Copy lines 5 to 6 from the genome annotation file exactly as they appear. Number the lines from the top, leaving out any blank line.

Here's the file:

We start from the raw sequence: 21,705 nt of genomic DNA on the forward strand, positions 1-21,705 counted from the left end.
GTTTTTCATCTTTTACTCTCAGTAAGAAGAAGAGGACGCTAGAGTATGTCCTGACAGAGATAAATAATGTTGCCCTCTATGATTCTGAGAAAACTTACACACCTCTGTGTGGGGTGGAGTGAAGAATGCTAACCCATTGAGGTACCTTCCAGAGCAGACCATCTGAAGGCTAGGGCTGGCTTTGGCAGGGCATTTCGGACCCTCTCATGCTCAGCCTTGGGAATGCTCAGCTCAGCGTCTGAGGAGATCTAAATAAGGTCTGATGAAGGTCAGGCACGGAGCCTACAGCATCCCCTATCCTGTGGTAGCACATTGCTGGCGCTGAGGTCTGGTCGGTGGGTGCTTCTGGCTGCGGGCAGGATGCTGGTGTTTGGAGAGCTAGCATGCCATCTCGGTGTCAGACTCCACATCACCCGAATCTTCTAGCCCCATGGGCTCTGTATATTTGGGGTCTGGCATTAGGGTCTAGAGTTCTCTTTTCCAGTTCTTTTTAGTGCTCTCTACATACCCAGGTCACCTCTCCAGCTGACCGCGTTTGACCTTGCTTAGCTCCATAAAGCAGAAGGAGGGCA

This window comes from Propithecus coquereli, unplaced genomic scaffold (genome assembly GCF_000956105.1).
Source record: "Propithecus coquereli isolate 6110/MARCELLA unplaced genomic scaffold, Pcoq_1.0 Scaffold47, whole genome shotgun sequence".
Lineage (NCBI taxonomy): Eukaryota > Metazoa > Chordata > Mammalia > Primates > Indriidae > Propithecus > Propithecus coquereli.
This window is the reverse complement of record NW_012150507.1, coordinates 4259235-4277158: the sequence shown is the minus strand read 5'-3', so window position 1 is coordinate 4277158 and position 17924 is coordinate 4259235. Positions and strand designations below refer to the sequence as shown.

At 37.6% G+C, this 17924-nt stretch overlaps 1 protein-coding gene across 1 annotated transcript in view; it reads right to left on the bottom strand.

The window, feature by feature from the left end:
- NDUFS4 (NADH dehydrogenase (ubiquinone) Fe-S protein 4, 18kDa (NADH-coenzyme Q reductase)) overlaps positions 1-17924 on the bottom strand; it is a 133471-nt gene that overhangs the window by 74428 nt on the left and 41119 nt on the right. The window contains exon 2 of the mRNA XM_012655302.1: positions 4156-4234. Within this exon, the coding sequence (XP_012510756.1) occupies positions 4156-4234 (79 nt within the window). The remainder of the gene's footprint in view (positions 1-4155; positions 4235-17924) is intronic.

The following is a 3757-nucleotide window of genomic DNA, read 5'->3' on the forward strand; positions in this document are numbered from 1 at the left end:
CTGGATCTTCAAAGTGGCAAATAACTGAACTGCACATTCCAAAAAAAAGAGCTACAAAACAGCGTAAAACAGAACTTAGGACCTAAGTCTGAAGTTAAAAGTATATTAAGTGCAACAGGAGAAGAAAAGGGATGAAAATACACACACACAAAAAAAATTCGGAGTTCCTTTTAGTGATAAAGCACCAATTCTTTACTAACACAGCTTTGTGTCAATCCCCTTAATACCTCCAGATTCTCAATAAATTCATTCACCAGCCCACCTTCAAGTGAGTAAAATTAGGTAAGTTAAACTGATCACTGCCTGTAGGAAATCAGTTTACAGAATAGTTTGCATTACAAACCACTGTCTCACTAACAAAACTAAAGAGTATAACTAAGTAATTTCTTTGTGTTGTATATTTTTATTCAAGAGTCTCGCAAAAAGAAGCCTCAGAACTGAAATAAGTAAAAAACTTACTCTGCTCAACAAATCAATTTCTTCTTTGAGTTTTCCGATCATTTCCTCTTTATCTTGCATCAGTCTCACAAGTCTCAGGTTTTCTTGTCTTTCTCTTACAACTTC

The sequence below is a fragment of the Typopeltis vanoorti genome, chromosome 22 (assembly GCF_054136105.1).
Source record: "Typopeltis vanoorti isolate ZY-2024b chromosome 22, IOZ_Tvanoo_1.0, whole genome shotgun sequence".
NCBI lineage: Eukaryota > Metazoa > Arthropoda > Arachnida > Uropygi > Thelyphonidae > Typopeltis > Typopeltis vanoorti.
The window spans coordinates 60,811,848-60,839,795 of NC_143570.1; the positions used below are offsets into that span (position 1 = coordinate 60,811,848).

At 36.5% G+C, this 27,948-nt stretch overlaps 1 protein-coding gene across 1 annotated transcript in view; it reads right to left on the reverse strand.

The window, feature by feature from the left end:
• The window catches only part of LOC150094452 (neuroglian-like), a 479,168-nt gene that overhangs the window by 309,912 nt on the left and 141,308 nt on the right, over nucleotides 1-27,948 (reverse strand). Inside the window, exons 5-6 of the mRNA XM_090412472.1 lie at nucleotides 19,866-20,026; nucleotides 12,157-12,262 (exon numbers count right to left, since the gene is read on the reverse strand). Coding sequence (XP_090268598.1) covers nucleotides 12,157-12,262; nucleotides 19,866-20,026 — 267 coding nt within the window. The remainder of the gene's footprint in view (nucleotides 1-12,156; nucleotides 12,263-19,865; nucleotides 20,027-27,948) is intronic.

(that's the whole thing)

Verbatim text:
Lineage (NCBI taxonomy): Eukaryota > Metazoa > Chordata > Mammalia > Primates > Indriidae > Propithecus > Propithecus coquereli.
This window is the reverse complement of record NW_012150507.1, coordinates 4259235-4277158: the sequence shown is the minus strand read 5'-3', so window position 1 is coordinate 4277158 and position 17924 is coordinate 4259235. Positions and strand designations below refer to the sequence as shown.